Tuesday, February 9, 2010
Baby Boom Delusions and Solutions (Chap.1, Part 1)
With this post, I am making good on an earlier threat to use this blog to pre-publish the book that I have toiled over for more than three years: Baby Boom Delusions and Solutions. Given its length, this will be accomplished via serialization. The end result will either be a ticker-tape parade in downtown Peoria--with me riding in the convertible--or a blog readership that shrinks to nada, as if it were the wet witch in the "Wizard of Oz". Either outcome could be good, depending on your vantage point. No guts, no ticker-tape.
Please take note: The person of "Deborah Anne Chase", featured in Chapter 1, is referenced throughout the remainder of the book. This is a literary device that allows me to provide examples of the topics covered in the subsequent chapters. Therefore, a reader who begins reading at some point after Chapter 1 would be confused by any "Ms. Chase" references. Therefore, in this blog version, I will parenthetically remind the reader to ("see Chapter 1") when these references occur. For those of you who start at the beginning it will be but a minor annoyance. Mea culpa.
Also, the subject matter is serious. Therefore, I try to respect the content appropriately
A BABY BOOMER'S LIFE AND DEATH
This is a story for those Americans born between January 1, 1946 and December 31, 1963, the Great American Baby Boom. The narrative will be true with some details altered to avoid unnecessary angst for Deborah Anne Chase and her family in the future. The details of the story are based on the facts of a real life and the realities of growing old, dependent and dying in America in the 21st century. Barring significant changes to current policies, programs, health care systems, institutions, ethics and attitudes, this story mirrors how the great bulk of the Baby Boom Generation will decline and die when their independence wanes. While this happens, America will financially struggle to keep its promises to a generation who thought mostly of itself. Only the Baby Boom has the financial and political power to demand the necessary changes so that this story is not their fated future or that of the country. Only a truly great generation would have the will and capacity to demand and institute these changes.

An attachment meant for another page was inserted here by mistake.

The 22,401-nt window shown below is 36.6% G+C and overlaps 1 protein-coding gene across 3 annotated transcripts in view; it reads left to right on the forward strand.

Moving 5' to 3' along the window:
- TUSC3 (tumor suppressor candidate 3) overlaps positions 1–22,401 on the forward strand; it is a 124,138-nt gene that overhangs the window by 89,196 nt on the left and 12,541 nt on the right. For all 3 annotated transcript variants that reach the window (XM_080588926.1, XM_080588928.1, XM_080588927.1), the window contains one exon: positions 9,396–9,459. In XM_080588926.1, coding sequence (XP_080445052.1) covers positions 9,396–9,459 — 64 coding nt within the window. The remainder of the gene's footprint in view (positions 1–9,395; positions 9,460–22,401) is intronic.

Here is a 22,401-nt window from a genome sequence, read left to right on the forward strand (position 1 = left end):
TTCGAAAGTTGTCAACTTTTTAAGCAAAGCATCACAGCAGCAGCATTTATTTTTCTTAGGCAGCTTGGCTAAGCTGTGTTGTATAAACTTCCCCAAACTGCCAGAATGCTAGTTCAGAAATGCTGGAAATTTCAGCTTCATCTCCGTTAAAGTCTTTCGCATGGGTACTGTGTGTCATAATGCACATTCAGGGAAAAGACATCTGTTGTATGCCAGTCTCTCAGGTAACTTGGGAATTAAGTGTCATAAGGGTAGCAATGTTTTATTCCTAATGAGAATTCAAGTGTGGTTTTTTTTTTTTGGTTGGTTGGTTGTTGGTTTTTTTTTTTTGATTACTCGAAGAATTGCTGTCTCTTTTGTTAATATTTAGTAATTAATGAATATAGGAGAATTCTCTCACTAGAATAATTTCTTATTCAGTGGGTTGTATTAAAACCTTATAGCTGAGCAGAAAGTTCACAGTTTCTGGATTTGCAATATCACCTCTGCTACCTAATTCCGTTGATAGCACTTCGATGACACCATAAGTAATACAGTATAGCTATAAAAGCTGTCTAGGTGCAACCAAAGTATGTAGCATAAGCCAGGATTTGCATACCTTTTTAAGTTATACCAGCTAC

May 4, 1950, Greensboro, North Carolina, 8:52 a.m.
Deborah Anne Chase gulped in her first air and cried.
December 14, 2035, Atlanta, Georgia, 3:35 p.m.
Deborah’s final breaths were raspy and labored on this cool late fall afternoon. A tear pooled in the corner of the one eye that remained open as she slowly grew still. This was as close to crying that her body would allow. Her eyes hadn’t seen much in that sterile hospital room, the final 90 days of her 85-year life. A respirator had softly and inexorably shuffled air in and out of her useless lungs. Nutrition, one recoils from calling the milky liquid “food”, had dripped directly into her small intestine through a surgically inserted abdominal tube. It had been nearly four years since she had eaten a pleasant meal, cooked in her own nicely appointed kitchen. She had once, and for a long time, been a creative cook. Now, in her desperate silence, her clouded mind conjured long forgotten favorite recipes in great detail. Strange how the failing mind can manage to recall the specifics of small things loved.
Her daughter had finally insisted on the removal of the respirator and nutrition support. She left the room in tears a few minutes before her mother’s labored breathing finally stopped. She was simply not prepared to observe her mother struggle to breathe. Remaining in the room were Deborah’s youngest grandson who was a third-year med student, the shift nurse who had removed the feeding tube, a hospital administrator and a young resident who had agreed to turn off the respirator. None of them thought to hold her hand in those final minutes.
Deborah’s pulmonary specialist had refused to assume the “withdrawing of treatment” task, citing ethical and legal concerns. This particular specialist had been assigned to her case several weeks ago but he had never really communicated with Deborah because, in her condition, only eye contact communication was possible. He avoided the family. Too many questions and he had no good answers.